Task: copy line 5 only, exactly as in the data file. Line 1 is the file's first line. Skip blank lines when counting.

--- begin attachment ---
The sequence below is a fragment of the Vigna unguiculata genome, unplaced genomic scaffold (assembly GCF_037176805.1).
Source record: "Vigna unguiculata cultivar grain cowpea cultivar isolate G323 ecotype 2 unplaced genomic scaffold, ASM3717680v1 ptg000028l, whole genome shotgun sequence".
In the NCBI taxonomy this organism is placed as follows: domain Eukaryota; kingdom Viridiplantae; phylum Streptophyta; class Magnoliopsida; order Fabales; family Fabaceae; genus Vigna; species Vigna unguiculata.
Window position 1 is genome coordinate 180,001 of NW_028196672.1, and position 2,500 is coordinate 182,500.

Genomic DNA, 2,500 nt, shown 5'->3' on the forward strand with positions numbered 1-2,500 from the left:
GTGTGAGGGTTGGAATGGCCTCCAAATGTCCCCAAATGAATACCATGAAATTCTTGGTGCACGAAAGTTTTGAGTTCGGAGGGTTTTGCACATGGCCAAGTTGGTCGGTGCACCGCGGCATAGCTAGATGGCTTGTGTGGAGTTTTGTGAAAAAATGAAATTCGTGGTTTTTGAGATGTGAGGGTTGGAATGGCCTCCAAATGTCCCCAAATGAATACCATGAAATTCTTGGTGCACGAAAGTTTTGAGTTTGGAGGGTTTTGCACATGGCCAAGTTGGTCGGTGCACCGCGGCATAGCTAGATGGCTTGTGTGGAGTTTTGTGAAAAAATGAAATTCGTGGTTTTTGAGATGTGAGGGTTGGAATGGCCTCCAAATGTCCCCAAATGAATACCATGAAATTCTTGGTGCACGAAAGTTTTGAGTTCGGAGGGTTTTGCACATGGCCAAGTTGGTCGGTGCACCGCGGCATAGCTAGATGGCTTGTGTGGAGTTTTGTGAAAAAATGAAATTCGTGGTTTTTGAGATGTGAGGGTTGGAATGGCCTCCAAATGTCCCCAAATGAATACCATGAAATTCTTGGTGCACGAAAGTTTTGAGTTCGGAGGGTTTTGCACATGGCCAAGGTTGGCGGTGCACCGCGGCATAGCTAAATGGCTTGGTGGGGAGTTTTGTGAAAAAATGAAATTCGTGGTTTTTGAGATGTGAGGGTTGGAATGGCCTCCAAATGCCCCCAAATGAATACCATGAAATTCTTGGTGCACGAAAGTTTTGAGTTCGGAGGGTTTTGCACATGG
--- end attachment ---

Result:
Genomic DNA, 2,500 nt, shown 5'->3' on the forward strand with positions numbered 1-2,500 from the left: